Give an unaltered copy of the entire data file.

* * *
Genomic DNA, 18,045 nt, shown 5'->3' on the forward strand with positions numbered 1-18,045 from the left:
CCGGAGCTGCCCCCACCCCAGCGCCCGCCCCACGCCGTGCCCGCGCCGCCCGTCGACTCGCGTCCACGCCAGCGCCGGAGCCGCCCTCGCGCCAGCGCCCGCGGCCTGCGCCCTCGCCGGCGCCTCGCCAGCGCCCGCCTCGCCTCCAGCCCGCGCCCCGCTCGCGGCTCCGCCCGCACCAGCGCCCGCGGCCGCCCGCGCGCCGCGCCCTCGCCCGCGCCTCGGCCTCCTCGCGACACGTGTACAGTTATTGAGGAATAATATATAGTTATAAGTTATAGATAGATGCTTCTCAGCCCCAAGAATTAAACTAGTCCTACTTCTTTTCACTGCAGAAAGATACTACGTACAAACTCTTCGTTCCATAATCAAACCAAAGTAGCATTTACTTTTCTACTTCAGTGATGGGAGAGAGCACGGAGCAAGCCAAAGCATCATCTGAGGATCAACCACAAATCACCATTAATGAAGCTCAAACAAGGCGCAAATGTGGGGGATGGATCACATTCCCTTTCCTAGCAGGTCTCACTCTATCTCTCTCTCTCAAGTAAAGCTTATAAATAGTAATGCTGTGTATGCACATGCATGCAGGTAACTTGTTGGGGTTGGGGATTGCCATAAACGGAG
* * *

Genomic DNA, 18,045 nt, shown 5'->3' on the forward strand with positions numbered 1-18,045 from the left:
CCGGAGCTGCCCCCACCCCAGCGCCCGCCCCACGCCGTGCCCGCGCCGCCCGTCGACTCGCGTCCACGCCAGCGCCGGAGCCGCCCTCGCGCCAGCGCCCGCGGCCTGCGCCCTCGCCGGCGCCTCGCCAGCGCCCGCCTCGCCTCCAGCCCGCGCCCCGCTCGCGGCTCCGCCCGCACCAGCGCCCGCGGCCGCCCGCGCGCCGCGCCCTCGCCCGCGCCTCGGCCTCCTCGCGACACGTGTACAGTTATTGAGGAATAATATATAGTTATAAGTTATAGATAGATGCTTCTCAGCCCCAAGAATTAAACTAGTCCTACTTCTTTTCACTGCAGAAAGATACTACGTACAAACTCTTCGTTCCATAATCAAACCAAAGTAGCATTTACTTTTCTACTTCAGTGATGGGAGAGAGCACGGAGCAAGCCAAAGCATCATCTGAGGATCAACCACAAATCACCATTAATGAAGCTCAAACAAGGCGCAAATGTGGGGGATGGATCACATTCCCTTTCCTAGCAGGTCTCACTCTATCTCTCTCTCTCAAGTAAAGCTTATAAATAGTAATGCTGTGTATGCACATGCATGCAGGTAACTTGTTGGGGTTGGGGATTGCCATAAACGGAG